“We are committed to advancing the clinical development of mRNA-1273 as quickly and safely as possible while investing to scale up manufacturing so that we can help address this global health emergency.”
Both cohorts, healthy adults ages 18-55 years (n=300) and older adults ages 55 years and above (n=300), in the Company’s Phase 2 study of mRNA-1273 are fully enrolled. This Phase 2 placebo-controlled, dose-confirmation study is evaluating the safety, reactogenicity and immunogenicity of two vaccinations of mRNA-1273 given 28 days apart. Each participant is receiving placebo, a 50 μg or a 100 μg dose at both vaccinations.
The Phase 3 study protocol has been reviewed by the U.S. Food and Drug Administration (FDA) and is aligned to recent FDA guidance on clinical trial design for COVID-19 vaccine studies.
The randomized, 1:1 placebo-controlled trial is expected to include approximately 30,000 participants at the 100 µg dose level in the U.S. The primary endpoint will be the prevention of symptomatic COVID-19 disease.
Key secondary endpoints include prevention of severe COVID-19 disease (as defined by the need for hospitalization) and prevention of infection by SARS-CoV-2. The primary efficacy analysis will be an event-driven analysis based on the number of participants with symptomatic COVID-19 disease.
The target vaccine efficacy (VE) against COVID-19 for powering assumptions is 60% (95% confidence interval to exclude a lower bound >30%).
Data will be reviewed by an independent Data Safety Monitoring Board organized by NIH.
The trial is expected to have two interim analyses (at approximately 53 and 106 events), prior to a final event-driven analysis, at approximately 151 events. This Phase 3 study has been named the COVE study.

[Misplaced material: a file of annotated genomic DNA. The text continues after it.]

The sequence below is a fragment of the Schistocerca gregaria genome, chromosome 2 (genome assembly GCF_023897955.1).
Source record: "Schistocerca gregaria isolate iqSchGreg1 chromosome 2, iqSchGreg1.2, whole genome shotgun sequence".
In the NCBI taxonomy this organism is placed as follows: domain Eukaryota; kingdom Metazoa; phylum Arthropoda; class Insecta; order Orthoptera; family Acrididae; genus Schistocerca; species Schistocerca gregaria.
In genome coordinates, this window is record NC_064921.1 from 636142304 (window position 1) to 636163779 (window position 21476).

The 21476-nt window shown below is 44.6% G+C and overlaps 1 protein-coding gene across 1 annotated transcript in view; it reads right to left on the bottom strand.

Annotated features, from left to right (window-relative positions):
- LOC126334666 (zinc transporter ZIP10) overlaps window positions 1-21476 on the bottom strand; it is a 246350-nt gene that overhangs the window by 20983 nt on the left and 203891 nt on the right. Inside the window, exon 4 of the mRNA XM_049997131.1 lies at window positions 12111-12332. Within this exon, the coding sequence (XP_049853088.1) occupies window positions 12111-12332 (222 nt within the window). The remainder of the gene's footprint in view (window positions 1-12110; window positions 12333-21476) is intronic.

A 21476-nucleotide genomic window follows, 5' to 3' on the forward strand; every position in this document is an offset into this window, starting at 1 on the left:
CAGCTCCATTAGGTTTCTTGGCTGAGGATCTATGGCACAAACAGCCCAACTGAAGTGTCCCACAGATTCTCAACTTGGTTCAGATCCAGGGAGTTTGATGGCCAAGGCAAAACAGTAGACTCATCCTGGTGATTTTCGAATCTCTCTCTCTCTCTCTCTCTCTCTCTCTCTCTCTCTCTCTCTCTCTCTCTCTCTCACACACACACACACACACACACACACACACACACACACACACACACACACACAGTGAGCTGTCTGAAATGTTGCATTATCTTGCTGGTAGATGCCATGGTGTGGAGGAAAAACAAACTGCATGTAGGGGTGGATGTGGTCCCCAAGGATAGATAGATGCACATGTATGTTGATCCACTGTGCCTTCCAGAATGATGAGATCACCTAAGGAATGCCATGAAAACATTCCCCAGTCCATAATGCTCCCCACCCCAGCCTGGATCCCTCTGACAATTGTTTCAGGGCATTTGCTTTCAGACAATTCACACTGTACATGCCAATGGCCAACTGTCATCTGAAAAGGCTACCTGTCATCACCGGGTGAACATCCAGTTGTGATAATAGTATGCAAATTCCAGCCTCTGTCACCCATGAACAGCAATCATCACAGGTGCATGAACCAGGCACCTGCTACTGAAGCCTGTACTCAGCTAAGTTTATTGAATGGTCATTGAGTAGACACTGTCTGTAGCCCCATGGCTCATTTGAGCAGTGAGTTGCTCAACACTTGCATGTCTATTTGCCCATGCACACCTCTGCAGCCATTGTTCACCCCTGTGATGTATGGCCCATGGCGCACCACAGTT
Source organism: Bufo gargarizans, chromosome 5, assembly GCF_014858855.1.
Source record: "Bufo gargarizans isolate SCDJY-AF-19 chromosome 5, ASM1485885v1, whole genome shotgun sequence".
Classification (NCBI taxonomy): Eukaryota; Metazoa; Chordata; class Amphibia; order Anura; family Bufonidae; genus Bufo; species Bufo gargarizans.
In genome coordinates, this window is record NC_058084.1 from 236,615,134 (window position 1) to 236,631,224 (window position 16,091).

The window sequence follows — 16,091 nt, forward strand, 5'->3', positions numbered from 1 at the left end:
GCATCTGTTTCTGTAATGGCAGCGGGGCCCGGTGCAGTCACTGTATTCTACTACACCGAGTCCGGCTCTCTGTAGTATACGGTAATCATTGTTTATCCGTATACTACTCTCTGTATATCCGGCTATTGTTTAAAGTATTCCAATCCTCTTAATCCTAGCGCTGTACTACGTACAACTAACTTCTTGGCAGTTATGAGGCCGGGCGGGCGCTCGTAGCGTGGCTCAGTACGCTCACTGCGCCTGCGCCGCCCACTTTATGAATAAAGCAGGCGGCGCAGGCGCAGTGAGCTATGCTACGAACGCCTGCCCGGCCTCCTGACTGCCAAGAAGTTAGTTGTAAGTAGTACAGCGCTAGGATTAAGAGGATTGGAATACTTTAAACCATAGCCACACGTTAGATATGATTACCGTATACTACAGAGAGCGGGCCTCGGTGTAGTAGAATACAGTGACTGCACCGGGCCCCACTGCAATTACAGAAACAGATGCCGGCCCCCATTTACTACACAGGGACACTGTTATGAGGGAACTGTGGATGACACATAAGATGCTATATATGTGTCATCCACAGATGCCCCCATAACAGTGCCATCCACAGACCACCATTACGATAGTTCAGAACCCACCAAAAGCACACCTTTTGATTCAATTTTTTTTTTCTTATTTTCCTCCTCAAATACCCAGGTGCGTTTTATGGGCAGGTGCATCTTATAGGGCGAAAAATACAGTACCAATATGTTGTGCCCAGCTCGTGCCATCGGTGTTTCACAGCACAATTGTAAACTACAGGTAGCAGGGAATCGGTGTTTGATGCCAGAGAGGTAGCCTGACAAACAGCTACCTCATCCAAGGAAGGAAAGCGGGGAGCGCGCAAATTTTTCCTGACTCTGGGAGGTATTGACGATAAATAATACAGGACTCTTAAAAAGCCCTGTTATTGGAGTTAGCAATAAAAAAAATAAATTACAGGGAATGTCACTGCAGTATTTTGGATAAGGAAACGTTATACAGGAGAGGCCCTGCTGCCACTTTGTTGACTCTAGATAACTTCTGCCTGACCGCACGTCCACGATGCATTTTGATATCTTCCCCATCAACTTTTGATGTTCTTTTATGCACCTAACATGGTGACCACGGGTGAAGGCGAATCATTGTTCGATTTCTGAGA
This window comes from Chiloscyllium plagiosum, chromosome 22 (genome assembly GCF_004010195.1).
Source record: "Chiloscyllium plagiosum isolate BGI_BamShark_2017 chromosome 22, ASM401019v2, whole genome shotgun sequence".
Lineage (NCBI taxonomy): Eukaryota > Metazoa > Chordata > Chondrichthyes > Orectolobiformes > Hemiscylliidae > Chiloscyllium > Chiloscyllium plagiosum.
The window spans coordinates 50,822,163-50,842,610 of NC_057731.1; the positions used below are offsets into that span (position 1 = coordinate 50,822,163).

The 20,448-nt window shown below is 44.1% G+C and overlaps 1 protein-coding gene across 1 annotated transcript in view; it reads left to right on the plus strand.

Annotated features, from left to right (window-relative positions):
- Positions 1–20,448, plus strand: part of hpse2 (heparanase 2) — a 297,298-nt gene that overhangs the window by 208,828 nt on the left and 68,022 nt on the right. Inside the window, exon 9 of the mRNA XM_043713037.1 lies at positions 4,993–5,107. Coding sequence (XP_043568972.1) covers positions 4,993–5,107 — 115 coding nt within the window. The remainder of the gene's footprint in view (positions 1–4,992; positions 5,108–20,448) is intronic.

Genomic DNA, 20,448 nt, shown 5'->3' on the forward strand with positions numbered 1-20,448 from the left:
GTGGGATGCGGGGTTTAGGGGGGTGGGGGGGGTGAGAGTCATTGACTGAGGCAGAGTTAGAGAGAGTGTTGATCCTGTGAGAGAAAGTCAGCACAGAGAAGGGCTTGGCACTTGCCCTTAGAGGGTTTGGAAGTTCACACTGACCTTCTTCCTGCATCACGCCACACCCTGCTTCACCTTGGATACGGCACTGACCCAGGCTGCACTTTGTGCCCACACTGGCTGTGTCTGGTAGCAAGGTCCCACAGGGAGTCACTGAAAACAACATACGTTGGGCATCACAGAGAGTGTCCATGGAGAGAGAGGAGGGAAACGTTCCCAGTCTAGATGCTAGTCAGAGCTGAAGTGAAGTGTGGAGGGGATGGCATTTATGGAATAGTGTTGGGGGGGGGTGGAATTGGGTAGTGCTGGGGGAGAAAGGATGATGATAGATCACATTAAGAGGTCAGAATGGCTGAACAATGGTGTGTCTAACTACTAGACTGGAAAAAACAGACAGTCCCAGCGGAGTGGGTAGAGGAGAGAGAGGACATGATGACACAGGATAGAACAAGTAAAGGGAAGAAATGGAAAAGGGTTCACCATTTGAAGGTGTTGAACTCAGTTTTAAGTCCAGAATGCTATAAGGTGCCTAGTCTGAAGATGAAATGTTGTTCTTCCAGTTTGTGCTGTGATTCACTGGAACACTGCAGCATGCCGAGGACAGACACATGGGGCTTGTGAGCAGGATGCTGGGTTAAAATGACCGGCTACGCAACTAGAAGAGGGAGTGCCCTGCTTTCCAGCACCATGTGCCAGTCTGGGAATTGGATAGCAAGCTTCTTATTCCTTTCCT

The ClinicalTrials.gov identifier is NCT04470427. We anticipate sites to be initiated from July 21st and for enrollment into the study to commence on July 27.
Moderna is working closely with Operation Warp Speed (OWS) and the NIH, including NIAID’s COVID-19 Prevention Trials Network (COVPN), to conduct the Phase 3 COVE study. Working together with collaborators like NIH, the Company hopes to achieve a shared goal that the participants in the COVE study are representative of the communities at highest risk for COVID-19 and of our diverse society.
Moderna has completed manufacture of vaccine required to start the Phase 3 study. With the Phase 3 dose being finalized at 100 μg, the Company remains on track to be able to deliver approximately 500 million doses per year, and possibly up to 1 billion doses per year, beginning in 2021 from the Company’s internal U.S. manufacturing site and strategic collaboration with Lonza.